The model Microsoft is pursuing here is actually very similar to what Apple did with macOS Catalina, whereby the entire core OS is “read-only” and then any changes made by the user are layered on top of it though a thin layer of virtualization.  It will make OS updates faster because there’s a much stronger guarantee that the core OS is precisely and exactly a specific set of bytes.

          Windows has already had a variation of this virtualization idea since Windows Vista.  For example, there is Registry Virtualization, which allowed pre-Vista applications that tried to overwrite system-wide registry settings to operate, but those changes would be silently contained to that one application.  There is file system virtualization as well.

          What Windows 10X is doing is extending that virtualization idea to the entire set of Win32 applications running on the machine.

          And in a weird way, they’re actually returning Windows to its original early 1990s Windows NT roots, where the core operating system was a self-contained thing that ran on multiple architectures, and then functional interfaces (called “personalities”) were layered on top.  Back then it was Win32, MS-DOS and OS/2….. now it’s Win32 and WinRT/UWP.

          I wouldn’t be too worried about it being “locked down” in a user-hostile way.  It’s more “locked down” in the same way that you could consider Windows NT to be more “locked down” than Windows 9x.  The new areas of inflexibility will be in areas where it was never really sensible to be flexible in the first place.

          The Win32 environment should be able to do just about everything it could before, anyways, though there will be some work by driver vendors to move the GUI part of their driver package out of Win32 and into WinRT.  We’re already starting to see that happen, e.g. Intel’s new integrated graphics drivers.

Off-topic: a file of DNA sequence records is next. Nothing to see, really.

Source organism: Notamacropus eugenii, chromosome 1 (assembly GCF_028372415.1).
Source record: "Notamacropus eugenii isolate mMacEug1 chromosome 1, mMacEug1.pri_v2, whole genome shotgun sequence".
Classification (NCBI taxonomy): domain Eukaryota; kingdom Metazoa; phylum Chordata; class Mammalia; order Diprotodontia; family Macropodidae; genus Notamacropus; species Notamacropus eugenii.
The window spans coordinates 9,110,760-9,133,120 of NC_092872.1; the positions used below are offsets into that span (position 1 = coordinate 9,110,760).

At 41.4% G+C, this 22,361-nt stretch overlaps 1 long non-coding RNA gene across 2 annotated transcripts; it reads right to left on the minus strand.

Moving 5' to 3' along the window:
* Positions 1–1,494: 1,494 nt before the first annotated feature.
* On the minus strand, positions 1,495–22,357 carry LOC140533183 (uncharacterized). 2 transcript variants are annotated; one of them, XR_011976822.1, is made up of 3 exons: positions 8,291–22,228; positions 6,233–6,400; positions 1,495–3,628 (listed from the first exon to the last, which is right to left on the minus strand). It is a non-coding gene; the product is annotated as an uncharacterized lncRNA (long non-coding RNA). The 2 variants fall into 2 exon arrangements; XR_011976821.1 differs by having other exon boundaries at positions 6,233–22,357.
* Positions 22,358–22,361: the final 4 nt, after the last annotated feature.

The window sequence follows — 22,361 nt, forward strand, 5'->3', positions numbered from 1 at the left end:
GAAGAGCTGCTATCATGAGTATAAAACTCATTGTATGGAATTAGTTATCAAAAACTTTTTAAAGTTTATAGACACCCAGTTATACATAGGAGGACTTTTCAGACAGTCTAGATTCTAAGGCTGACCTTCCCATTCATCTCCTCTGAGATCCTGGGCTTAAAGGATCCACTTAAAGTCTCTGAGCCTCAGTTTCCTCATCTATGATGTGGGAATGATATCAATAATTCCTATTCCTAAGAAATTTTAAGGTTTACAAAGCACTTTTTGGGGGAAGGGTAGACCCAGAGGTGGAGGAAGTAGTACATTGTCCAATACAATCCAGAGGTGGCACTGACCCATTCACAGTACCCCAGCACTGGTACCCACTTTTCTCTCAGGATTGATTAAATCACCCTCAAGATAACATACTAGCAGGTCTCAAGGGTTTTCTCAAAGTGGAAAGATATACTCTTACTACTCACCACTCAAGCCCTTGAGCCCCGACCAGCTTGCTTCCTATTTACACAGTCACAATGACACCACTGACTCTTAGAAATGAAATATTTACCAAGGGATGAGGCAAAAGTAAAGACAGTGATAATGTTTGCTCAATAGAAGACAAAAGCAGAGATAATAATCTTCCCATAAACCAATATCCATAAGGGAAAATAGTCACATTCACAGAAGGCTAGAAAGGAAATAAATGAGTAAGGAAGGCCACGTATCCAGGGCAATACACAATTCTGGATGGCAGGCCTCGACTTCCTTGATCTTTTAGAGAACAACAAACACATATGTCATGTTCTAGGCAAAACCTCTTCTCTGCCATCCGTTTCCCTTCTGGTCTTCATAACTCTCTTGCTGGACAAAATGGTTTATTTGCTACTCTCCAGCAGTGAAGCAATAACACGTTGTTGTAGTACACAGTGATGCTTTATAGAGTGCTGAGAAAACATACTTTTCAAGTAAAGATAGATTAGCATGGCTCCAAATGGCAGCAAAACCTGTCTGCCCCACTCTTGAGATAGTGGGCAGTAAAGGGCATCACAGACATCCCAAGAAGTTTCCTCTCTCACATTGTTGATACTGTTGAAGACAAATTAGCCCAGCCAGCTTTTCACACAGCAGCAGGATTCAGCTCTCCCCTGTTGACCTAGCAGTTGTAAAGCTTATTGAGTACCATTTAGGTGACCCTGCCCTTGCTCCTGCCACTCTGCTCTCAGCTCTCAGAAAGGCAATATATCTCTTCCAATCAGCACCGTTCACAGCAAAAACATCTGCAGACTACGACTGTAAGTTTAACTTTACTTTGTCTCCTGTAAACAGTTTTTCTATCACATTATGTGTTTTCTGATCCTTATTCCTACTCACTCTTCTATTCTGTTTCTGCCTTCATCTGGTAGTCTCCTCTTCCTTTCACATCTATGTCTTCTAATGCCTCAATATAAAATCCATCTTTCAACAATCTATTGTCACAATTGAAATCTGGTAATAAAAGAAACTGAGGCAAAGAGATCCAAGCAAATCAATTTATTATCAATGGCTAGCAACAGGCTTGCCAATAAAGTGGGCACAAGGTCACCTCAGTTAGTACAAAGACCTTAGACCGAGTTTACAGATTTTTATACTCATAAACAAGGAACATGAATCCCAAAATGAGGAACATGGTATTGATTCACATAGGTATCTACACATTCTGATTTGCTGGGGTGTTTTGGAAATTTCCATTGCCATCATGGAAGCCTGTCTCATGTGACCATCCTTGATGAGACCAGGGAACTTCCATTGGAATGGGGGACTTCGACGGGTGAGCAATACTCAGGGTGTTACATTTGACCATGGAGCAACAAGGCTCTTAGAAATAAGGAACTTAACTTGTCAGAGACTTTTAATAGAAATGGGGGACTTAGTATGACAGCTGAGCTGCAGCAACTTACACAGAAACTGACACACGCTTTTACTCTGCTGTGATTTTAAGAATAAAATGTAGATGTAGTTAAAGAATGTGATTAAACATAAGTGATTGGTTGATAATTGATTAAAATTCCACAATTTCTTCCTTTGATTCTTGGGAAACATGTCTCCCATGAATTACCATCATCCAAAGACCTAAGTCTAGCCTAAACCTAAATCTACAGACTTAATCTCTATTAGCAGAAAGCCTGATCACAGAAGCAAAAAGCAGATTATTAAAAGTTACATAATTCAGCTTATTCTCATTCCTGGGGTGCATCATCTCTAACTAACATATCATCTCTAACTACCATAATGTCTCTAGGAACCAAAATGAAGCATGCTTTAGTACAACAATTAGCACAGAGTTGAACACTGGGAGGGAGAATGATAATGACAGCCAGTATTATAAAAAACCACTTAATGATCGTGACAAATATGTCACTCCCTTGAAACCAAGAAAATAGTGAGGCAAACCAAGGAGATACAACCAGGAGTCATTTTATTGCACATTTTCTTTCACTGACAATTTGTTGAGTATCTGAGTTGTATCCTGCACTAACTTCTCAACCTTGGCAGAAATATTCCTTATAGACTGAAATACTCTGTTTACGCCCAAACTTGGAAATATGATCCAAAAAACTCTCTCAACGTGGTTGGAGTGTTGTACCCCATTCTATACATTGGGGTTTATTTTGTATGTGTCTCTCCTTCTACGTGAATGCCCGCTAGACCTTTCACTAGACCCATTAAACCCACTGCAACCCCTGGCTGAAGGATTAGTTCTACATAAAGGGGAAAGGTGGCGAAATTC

And it’s reeealllly unlikely that Microsoft will force anyone into this new architecture before it’s proven that it can run everyone’s existing applications.  Like, I’d be surprised if it became the default in Windows before 2025.

          1 user thanked author for this post.
          • #2172908 Reply
            anonymous
            Guest

            Nothing in the post addresses the concern brought up in the post it is replying to: the thing about stopping tasks in the background. Having that built into the OS basically means that this OS is designed to run on low spec hardware, and not on even 10-year-old computers.

            From what I’ve read, these virtual containers are limited in other ways that macOS is not. There’s a reason they aren’t pushing this as the latest version of Windows 10 itself–it removed functionality.

      • #2172608 Reply
        GreatAndPowerfulTech
        AskWoody Plus

        The company now officially talks about “a small fall update and a comprehensive spring update”, which has a longer (30-month) enterprise support lifecycle. Major changes like this are more likely in spring updates.

        Maybe the fall “Service Pack” is continuing… but probably not. If 1909 has its own bugs & isn’t a “flip-the-switch” version of 1903, we can’t count on 2nH2 being the same. The only thing we can count on… is Win10X is coming.

        We all need to wait for Windows 10XXX. The third times the charm at Microsoft.

        GreatAndPowerfulTech

    Viewing 4 reply threads

    Please follow the -Lounge Rules- no personal attacks, no swearing, and politics/religion are relegated to the Rants forum.

    Reply To: Mary Branscombe: A deeper dive into Windows 10X

    You can use BBCodes to format your content.
    Your account can't use Advanced BBCodes, they will be stripped before saving.